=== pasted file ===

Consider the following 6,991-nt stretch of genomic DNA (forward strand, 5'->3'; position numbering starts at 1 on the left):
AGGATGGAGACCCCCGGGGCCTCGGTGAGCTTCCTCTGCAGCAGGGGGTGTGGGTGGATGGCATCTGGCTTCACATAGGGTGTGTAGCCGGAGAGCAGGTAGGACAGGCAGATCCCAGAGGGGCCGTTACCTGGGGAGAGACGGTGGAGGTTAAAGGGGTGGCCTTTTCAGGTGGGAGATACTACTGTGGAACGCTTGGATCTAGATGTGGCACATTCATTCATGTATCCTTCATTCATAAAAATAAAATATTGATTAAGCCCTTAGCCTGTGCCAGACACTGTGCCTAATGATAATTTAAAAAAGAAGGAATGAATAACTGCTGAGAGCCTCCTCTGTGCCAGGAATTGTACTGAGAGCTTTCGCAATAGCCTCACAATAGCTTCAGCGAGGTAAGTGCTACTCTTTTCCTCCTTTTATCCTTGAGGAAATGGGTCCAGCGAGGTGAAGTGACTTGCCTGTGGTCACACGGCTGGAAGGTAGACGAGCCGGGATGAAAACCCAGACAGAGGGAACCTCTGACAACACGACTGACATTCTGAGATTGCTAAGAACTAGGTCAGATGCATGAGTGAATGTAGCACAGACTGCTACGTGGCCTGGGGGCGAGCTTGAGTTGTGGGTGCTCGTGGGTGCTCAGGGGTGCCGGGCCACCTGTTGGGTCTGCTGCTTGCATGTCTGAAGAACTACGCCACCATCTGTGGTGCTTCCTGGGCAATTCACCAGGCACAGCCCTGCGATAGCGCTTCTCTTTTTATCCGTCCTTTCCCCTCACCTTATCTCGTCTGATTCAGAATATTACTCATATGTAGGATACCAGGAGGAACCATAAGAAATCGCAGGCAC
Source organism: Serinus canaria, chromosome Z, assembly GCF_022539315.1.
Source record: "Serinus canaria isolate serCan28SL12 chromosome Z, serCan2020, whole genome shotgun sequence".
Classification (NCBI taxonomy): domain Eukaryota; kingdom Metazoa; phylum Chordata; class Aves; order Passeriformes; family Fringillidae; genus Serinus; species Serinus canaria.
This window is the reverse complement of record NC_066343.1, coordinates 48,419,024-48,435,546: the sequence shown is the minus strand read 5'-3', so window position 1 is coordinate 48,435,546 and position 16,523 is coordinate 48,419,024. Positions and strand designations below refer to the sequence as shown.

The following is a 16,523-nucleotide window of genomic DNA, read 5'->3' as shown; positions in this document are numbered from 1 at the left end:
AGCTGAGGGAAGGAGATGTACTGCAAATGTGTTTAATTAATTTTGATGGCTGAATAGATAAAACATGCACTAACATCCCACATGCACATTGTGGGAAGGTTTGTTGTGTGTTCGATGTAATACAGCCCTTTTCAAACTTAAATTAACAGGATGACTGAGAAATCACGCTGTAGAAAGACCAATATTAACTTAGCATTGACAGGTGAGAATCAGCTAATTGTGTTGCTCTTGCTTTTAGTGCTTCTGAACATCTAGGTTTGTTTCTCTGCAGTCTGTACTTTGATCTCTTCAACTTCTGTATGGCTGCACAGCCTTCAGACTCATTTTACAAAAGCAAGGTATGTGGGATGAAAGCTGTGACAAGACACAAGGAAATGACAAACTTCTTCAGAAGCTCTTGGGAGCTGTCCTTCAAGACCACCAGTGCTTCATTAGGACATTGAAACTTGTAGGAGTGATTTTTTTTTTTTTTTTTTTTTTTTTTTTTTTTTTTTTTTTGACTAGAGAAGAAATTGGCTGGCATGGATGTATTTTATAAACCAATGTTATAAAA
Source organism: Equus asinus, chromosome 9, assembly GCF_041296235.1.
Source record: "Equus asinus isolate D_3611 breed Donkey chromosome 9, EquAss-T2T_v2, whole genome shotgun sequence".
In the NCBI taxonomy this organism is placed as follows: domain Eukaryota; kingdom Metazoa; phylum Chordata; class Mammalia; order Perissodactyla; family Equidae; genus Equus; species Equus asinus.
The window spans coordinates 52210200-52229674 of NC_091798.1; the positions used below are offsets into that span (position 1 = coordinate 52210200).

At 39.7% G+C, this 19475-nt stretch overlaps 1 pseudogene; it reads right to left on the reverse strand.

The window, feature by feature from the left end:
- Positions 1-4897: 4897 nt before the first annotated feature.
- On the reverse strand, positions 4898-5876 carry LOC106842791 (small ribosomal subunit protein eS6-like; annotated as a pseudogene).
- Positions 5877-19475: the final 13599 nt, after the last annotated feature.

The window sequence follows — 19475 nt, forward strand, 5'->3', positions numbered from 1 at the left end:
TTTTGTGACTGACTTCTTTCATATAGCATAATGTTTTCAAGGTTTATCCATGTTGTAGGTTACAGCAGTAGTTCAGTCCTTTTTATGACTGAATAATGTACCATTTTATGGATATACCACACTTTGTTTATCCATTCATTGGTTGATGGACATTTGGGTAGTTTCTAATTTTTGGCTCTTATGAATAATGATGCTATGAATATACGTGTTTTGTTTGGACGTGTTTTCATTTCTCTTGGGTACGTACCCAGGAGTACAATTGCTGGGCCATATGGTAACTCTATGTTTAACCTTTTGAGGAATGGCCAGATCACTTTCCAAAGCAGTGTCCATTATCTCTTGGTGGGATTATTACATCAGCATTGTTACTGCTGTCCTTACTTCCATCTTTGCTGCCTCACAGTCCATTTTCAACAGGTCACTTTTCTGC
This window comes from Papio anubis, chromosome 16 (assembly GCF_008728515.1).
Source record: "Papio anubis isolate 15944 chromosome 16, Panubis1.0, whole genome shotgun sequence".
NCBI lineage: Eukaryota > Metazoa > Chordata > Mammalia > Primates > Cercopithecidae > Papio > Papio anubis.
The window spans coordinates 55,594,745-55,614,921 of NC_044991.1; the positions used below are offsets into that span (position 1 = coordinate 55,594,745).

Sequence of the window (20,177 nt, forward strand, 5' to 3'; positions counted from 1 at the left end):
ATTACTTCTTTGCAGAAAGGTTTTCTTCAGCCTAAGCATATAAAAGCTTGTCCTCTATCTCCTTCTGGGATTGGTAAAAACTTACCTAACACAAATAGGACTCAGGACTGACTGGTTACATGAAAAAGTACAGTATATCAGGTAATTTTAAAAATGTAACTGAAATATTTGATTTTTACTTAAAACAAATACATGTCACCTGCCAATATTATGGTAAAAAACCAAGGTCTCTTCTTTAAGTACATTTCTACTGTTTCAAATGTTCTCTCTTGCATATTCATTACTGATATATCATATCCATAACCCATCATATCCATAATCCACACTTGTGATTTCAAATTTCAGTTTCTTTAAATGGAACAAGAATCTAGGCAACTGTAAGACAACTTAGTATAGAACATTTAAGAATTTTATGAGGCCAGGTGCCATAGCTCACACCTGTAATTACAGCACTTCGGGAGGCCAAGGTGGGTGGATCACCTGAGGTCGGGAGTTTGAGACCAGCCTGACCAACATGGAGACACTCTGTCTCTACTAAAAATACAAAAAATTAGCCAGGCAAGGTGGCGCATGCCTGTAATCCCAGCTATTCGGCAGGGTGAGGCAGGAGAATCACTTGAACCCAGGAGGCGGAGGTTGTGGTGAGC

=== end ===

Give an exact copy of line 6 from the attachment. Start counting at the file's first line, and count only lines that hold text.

This window is the reverse complement of record NC_066343.1, coordinates 48,419,024-48,435,546: the sequence shown is the minus strand read 5'-3', so window position 1 is coordinate 48,435,546 and position 16,523 is coordinate 48,419,024. Positions and strand designations below refer to the sequence as shown.